Biden Says U.S. Would Defend Taiwan if China Invaded: 'Commitment We Made'

President Joe Biden said on Monday that Washington would help defend Taiwan from a Chinese invasion should Beijing try try to assert its claims over the self-governing island.

The president's latest remarks will likely anger China, which says Taiwan is part of its territory under its "One China" policy despite the democratic island being under separate government since the Chinese Civil War.

China has not ruled out using military force to achieve its ambitions in Taiwan, but the U.S. continues to support Taiwan's autonomy, providing it with weapons and military training.

Tensions in the region have been particularly high over the last 18 months, as China has been flying military sorties close to Taiwan on an almost daily basis. The largest comprised 56 aircraft on October 4, 2021.

This chart by Statista shows Chinese incursions into Taiwanese airspace.

Taiwan Statista
This chart by Statista shows Chinese incursions into Taiwanese airspace. Statista

Biden told reporters in Tokyo on Monday that China was flirting with danger by sending its aircraft close to Taiwan.

He said that the American responsibility to protect Taiwan was "even stronger" following Russia's invasion of Ukraine.

"That's the commitment we made," Biden said.

He added that if China tried to invade Taiwan, it would "just not be appropriate…it would dislocate the entire region and be another action similar to what happened in Ukraine."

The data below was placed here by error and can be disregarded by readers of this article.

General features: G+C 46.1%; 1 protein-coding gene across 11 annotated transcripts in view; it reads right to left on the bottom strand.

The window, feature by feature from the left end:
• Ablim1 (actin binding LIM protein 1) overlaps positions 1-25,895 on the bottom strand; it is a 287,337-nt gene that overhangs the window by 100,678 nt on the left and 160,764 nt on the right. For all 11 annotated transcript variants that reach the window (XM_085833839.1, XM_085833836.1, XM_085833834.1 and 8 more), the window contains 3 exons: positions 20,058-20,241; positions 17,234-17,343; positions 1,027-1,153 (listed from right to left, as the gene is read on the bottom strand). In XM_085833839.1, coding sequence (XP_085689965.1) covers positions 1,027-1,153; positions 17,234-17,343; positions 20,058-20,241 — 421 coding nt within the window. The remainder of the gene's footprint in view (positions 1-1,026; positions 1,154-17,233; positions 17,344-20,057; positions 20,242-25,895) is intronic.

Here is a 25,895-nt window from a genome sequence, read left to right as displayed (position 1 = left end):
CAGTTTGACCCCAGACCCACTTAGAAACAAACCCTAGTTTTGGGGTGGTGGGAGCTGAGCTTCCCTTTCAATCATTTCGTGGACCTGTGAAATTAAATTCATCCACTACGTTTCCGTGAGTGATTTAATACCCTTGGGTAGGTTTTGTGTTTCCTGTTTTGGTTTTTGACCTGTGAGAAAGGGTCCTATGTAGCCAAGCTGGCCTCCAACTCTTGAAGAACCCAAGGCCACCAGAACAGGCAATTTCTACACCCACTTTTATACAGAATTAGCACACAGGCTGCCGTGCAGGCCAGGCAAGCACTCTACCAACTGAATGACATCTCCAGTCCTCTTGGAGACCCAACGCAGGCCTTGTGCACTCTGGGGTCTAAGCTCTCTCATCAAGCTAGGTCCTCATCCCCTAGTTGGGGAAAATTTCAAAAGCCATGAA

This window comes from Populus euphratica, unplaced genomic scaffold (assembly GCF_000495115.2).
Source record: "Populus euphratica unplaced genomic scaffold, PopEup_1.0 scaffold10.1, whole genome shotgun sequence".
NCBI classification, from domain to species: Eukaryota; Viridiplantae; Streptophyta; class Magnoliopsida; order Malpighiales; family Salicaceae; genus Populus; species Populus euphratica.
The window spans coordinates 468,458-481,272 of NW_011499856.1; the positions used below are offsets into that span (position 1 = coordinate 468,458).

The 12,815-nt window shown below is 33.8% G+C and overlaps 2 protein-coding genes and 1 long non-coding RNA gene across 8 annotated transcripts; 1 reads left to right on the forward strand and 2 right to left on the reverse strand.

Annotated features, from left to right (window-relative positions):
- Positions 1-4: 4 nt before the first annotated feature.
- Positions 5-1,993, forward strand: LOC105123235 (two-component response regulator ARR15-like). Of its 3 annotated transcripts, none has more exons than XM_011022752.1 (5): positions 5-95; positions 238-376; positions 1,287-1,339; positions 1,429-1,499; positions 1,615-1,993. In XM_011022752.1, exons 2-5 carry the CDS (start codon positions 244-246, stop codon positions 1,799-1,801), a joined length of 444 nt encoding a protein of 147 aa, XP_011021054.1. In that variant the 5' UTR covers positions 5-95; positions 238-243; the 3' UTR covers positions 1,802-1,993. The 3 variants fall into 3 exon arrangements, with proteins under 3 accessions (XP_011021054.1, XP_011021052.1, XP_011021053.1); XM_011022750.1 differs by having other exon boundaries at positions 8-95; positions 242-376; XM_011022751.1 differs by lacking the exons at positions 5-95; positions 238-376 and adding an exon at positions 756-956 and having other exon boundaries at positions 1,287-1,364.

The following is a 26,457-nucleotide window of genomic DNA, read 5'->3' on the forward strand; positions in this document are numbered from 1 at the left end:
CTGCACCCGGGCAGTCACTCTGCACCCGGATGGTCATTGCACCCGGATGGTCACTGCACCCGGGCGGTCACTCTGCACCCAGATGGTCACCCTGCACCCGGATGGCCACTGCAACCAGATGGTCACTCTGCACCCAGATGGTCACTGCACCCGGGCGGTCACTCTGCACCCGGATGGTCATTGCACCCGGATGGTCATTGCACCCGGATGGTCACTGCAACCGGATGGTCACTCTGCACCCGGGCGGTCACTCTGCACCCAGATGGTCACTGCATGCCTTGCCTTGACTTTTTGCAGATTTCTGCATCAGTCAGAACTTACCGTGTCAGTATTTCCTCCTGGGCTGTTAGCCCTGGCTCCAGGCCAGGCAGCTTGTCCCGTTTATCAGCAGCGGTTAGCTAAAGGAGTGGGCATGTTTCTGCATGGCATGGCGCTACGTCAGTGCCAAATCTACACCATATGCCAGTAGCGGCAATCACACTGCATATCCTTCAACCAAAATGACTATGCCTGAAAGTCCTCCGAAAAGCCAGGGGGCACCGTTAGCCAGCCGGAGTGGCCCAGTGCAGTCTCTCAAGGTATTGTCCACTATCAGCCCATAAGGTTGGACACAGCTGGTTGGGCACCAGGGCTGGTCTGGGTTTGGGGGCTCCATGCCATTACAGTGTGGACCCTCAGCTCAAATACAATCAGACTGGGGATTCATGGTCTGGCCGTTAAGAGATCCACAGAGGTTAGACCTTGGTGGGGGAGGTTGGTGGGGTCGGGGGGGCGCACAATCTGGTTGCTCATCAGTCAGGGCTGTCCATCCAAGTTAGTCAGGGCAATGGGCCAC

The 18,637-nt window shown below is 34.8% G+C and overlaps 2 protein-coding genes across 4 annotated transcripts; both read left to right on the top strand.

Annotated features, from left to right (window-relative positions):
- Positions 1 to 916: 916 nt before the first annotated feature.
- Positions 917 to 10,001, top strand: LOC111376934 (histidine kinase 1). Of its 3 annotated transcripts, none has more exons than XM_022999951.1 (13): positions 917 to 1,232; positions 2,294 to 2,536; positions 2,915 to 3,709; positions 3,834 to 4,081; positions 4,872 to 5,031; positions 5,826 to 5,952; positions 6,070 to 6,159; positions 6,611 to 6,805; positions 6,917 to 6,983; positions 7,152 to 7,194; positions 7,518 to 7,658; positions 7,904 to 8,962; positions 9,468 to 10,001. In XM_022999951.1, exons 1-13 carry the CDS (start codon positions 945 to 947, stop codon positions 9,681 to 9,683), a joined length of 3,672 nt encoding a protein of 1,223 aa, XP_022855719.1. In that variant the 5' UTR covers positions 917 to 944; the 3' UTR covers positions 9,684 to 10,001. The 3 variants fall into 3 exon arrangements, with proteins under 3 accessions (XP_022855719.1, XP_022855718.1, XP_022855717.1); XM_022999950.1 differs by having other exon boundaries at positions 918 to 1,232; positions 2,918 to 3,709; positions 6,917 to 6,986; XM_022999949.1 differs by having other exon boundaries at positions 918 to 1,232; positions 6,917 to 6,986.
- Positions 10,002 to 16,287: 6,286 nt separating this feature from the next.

Biden in Japan
During a visit to Japan on Monday, President Joe Biden said the U.S. would help defend Taiwan from any Chinese invasion. Biden is pictured during the Japan-U.S. summit meeting in Tokyo on May 23, 2022. Getty/David Mareuil

The "One China" policy posits that there is only one Chinese government, and that any country that wants diplomatic ties with China must not officially have a diplomatic relationship with Taipei. As a result, Taiwan has been diplomatically isolated from the international community. However, the U.S. retains a strong unofficial relationship with the island.

"America is committed to a One China policy but that does not mean China has the jurisdiction to use force to take Taiwan," Biden said.

"My expectation is that will not happen," he added.

The comments were made on Biden's second day in Japan. On Monday, he met with Japanese Prime Minister Fumio Kishida and other leaders of the "Quad" group that comprises the U.S., Australia, Japan and India.

Before making the remarks on Taiwan, Biden told Kishida that he would back Japan's permanent membership of a reformed U.N. security council, a move that China will likely veto.

After talks with his Pakistani counterpart Bilawal Bhutto Zardari in Guangzhou on Sunday, Chinese Foreign Minister Wang Yi said the U.S. Indo-Pacific strategy is inciting hostility and undermining peace.

"The United States' Indo-Pacific strategy creates severe anxiety around the world, particularly in Asia Pacific countries," he said, according to the Chinese foreign ministry.

Wang said that the U.S. wants to confine China and make Asia-Pacific countries pawns in the face of American hegemony.

"Facts will prove that the so-called Indo-Pacific strategy is in essence a strategy to create division, to incite confrontation, and to undermine peace," Wang said.

Update 5/23/22, 4:24 a.m. EDT: This article has been updated to include comments by U.S. President Joe Biden.